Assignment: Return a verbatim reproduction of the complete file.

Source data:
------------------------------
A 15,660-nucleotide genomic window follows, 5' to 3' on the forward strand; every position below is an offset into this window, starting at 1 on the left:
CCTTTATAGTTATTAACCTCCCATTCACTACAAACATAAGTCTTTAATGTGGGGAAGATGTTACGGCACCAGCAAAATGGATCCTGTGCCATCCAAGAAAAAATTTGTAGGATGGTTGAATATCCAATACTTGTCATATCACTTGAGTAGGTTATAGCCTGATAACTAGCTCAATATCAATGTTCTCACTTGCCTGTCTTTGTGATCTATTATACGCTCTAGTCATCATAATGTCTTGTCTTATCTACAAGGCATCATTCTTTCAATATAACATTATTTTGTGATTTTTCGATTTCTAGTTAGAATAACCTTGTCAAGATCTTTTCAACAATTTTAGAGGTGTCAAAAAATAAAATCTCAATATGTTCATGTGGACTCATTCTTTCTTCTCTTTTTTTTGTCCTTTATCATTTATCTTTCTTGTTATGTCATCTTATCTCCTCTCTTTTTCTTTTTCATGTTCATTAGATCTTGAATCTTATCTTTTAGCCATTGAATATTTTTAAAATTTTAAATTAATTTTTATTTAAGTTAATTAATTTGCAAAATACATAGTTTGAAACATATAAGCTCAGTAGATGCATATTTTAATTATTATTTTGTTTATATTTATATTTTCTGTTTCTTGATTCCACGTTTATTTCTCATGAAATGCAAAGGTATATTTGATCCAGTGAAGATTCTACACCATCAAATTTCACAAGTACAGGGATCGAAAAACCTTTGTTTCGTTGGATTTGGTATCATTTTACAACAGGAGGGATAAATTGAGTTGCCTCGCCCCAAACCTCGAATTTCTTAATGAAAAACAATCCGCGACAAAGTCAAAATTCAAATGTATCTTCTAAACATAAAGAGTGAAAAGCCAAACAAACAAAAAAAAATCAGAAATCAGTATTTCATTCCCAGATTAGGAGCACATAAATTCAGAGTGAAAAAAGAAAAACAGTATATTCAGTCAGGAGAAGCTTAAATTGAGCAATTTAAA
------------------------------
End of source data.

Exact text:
A 15,660-nucleotide genomic window follows, 5' to 3' on the forward strand; every position below is an offset into this window, starting at 1 on the left:
CCTTTATAGTTATTAACCTCCCATTCACTACAAACATAAGTCTTTAATGTGGGGAAGATGTTACGGCACCAGCAAAATGGATCCTGTGCCATCCAAGAAAAAATTTGTAGGATGGTTGAATATCCAATACTTGTCATATCACTTGAGTAGGTTATAGCCTGATAACTAGCTCAATATCAATGTTCTCACTTGCCTGTCTTTGTGATCTATTATACGCTCTAGTCATCATAATGTCTTGTCTTATCTACAAGGCATCATTCTTTCAATATAACATTATTTTGTGATTTTTCGATTTCTAGTTAGAATAACCTTGTCAAGATCTTTTCAACAATTTTAGAGGTGTCAAAAAATAAAATCTCAATATGTTCATGTGGACTCATTCTTTCTTCTCTTTTTTTTGTCCTTTATCATTTATCTTTCTTGTTATGTCATCTTATCTCCTCTCTTTTTCTTTTTCATGTTCATTAGATCTTGAATCTTATCTTTTAGCCATTGAATATTTTTAAAATTTTAAATTAATTTTTATTTAAGTTAATTAATTTGCAAAATACATAGTTTGAAACATATAAGCTCAGTAGATGCATATTTTAATTATTATTTTGTTTATATTTATATTTTCTGTTTCTTGATTCCACGTTTATTTCTCATGAAATGCAAAGGTATATTTGATCCAGTGAAGATTCTACACCATCAAATTTCACAAGTACAGGGATCGAAAAACCTTTGTTTCGTTGGATTTGGTATCATTTTACAACAGGAGGGATAAATTGAGTTGCCTCGCCCCAAACCTCGAATTTCTTAATGAAAAACAATCCGCGACAAAGTCAAAATTCAAATGTATCTTCTAAACATAAAGAGTGAAAAGCCAAACAAACAAAAAAAAATCAGAAATCAGTATTTCATTCCCAGATTAGGAGCACATAAATTCAGAGTGAAAAAAGAAAAACAGTATATTCAGTCAGGAGAAGCTTAAATTGAGCAATTTAAA